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Those with mental health concerns often feel like they can’t control the world around them. Sometimes they may feel like they, themselves, are spiraling out of control. Now that we’ve gone through the last year and the challenges brought by the coronavirus pandemic, I think most of us can relate to those feelings in some way.
For many people, going through this pandemic means that trauma and post traumatic stress disorder (PTSD) has now become a part of their life. This can be for a variety of reasons.
Maybe you’re a front line worker who is burned out and mentally exhausted. You may have had the personal experience of having had Covid-19. Or, perhaps you’ve had to face the illness and/or passing of someone close to you, due to the disease. Even going through lock downs, losing jobs, and being separated from friends and family for long periods can wreak havoc on our mental health.
No matter the reason, anyone who witnesses or goes through the events surrounding a traumatic, life-threatening illness like Covid-19 may find they have anxiety, depression, or post traumatic stress afterwards.
How does the Covid-19 Pandemic Affect Mental Health?
Prior to Covid-19’s appearance, the World Health Organization (WHO) estimated that about one in four people, worldwide, would suffer from mental health concerns at some point in their lives.
Now that we’ve all been so touched by the pandemic, the CDC estimates that around forty percent of us are struggling with mental health, suicide ideation or substance abuse concerns. Ken Duckworth, the CEO of the National Alliance on Mental Illness (NAMI) backed this up when he reported that, “data showed that about one in five Americans suffered from some sort of mental illness before the pandemic, and that number is now two in five.”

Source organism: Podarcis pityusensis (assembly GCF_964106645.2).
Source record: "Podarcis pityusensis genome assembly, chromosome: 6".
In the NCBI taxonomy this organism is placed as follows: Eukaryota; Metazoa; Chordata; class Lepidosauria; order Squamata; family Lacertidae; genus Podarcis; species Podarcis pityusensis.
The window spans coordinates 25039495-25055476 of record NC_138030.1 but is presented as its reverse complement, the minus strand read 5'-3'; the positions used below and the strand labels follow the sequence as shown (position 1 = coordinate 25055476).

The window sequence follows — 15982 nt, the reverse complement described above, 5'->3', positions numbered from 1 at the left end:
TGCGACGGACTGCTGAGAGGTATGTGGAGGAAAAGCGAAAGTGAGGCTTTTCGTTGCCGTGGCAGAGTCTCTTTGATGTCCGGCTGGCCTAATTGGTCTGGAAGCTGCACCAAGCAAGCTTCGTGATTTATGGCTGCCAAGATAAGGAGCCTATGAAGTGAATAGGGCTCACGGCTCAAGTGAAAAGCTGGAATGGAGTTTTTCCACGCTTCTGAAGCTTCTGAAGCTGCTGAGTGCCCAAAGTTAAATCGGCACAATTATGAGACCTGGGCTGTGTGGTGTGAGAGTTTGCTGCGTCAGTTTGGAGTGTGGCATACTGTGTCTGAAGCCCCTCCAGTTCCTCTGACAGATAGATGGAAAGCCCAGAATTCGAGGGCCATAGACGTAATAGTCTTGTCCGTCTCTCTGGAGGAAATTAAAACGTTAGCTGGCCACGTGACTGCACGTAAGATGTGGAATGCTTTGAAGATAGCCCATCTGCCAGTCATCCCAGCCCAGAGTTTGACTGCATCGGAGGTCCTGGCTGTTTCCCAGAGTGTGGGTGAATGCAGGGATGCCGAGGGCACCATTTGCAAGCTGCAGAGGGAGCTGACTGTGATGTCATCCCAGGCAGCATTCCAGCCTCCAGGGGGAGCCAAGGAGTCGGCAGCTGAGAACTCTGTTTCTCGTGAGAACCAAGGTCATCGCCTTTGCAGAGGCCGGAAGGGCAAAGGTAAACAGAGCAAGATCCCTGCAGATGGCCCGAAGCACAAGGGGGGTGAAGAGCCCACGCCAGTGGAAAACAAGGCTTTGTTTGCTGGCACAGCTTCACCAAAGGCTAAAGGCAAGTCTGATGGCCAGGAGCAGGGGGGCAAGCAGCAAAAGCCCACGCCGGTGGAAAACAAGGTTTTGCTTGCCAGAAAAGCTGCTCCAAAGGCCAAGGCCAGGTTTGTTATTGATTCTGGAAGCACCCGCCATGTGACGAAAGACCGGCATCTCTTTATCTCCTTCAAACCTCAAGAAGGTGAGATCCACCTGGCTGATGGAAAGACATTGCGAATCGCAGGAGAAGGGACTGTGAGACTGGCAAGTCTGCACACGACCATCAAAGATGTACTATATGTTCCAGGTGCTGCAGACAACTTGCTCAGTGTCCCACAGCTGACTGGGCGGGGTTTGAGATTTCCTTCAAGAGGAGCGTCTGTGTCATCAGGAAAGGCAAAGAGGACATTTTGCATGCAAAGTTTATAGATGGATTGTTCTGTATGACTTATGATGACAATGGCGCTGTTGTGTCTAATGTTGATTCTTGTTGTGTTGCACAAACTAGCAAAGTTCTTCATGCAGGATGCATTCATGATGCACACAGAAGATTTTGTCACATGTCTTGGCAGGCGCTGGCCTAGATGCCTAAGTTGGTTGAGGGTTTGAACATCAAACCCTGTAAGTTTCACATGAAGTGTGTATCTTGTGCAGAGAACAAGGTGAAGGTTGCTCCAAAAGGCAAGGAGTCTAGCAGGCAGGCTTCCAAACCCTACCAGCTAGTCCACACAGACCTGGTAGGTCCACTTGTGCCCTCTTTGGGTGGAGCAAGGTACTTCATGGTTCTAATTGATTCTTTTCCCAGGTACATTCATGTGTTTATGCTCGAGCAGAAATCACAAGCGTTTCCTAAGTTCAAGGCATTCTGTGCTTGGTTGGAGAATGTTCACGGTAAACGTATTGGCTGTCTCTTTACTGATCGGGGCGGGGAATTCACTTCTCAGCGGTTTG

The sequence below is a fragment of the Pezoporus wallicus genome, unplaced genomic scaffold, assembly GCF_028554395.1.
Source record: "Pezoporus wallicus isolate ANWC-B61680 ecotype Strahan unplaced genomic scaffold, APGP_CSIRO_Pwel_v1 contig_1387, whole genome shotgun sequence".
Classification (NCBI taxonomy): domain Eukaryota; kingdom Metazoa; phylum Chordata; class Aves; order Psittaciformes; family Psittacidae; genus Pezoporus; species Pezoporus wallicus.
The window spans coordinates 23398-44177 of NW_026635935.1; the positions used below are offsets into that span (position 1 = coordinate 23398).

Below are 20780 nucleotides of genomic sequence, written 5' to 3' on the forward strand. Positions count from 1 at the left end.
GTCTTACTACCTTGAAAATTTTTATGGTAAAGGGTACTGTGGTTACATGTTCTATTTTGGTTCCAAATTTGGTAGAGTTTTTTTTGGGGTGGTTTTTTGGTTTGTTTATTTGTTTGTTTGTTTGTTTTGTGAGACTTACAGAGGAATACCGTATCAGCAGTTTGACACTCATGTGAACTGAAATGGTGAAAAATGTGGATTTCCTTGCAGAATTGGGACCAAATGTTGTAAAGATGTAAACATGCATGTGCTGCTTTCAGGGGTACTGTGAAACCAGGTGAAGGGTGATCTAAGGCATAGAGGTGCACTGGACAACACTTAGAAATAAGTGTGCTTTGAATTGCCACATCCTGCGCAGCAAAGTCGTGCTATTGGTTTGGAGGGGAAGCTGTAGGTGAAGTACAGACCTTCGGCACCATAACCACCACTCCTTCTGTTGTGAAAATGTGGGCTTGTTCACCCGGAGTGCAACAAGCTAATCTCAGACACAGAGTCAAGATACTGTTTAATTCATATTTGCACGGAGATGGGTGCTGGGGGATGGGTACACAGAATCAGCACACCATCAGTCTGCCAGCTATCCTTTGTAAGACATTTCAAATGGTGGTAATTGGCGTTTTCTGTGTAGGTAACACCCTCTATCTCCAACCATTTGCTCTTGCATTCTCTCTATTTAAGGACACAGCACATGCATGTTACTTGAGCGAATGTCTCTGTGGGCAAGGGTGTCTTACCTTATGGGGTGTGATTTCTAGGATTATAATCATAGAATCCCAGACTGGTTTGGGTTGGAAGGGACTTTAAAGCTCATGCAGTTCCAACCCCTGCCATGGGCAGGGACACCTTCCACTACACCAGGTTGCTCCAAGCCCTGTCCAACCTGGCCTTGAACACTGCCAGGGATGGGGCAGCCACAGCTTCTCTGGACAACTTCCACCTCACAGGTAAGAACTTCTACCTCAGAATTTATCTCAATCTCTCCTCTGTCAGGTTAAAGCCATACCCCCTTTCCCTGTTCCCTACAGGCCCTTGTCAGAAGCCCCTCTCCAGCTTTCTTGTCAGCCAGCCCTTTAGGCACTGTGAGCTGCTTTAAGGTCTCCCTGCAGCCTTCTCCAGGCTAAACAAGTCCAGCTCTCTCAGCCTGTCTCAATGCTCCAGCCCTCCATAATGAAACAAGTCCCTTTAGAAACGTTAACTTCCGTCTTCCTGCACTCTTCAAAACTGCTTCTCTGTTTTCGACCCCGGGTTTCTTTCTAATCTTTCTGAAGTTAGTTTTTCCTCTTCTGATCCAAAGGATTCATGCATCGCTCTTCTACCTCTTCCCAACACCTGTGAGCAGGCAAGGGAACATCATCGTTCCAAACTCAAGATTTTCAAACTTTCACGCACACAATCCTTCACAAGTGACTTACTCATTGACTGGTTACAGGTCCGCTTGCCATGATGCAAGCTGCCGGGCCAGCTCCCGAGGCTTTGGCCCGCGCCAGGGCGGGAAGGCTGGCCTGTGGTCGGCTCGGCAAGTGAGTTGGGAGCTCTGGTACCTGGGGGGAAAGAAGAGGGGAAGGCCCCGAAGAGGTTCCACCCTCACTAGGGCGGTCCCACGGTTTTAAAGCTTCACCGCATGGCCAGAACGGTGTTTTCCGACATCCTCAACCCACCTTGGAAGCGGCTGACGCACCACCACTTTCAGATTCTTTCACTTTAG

In reality, these numbers are probably low, as the instances of anxiety, depression, trauma and stress-related disorders have been steadily rising as the pandemic drags on. Clearly, we will continue to see the mental health repercussions of this worldwide health crisis, even long after the world returns to normal.
What Are The Possible Mental Symptoms After Recovering From Covid-19?
When people experience trauma, it usually shakes them to their core, especially if they felt they had little to no control over the event. They feel helpless, they may experience flashbacks, or they may experience a persistent fear that something bad will happen to them again.
If you are someone who has had Covid-19, you may have recovered from the illness, but you might now have some lingering side effects. These can affect you physically or mentally, or both.
Possible mental health symptoms related to having Covid-19 can include:
- Brain fog
- Short term memory loss
- Not feeling “like myself”
- Problems concentrating
Covid Stress Syndrome
If you lost a loved one to the illness, you are no doubt coping with grief, along with fear for yourself and others with whom you are close.
Even if you never lost your job, didn’t get sick or didn’t lose anyone to Covid-19, however, you still have been affected by the pandemic. The separation from those we care about, combined with shut downs, social distancing, mask wearing, working from home, changes to a child’s schooling, virtually non-existent travel, and other interruptions to our normal lives has affected everyone in some way.
Furthermore, these continued disruptions – without a known end date – have resulted in and ongoing Covid stress syndrome for many of us. As a result, some people are avoiding medical or dental services and healthcare workers altogether. They may be gathering (and possibly hoarding) PPE like masks and gloves, or be terrified to go into stores or anywhere that others might potentially expose them to the virus.
This stress may also be causing:
- Problems sleeping
- Difficulties with concentration
- Angry outbursts
- Changes to your eating patterns, such as not eating or over-indulging
- New or increased substance abuse (tobacco, alcohol, or recreational drug use)
- Chronic health problems may be getting worse
- Pre-pandemic mental health conditions may be worsening
Covid PTSD Symptoms
Signs of Covid PTSD are similar to the signs of trauma that people experience after going through disturbing and life-threatening events, such as natural disasters, wars, or other serious medical diagnoses.
Even though emotional responses are part of a normal reaction to a stressful situation, trauma actually changes patterns in your brain. It causes you to carry the emotional distress long after the events have passed.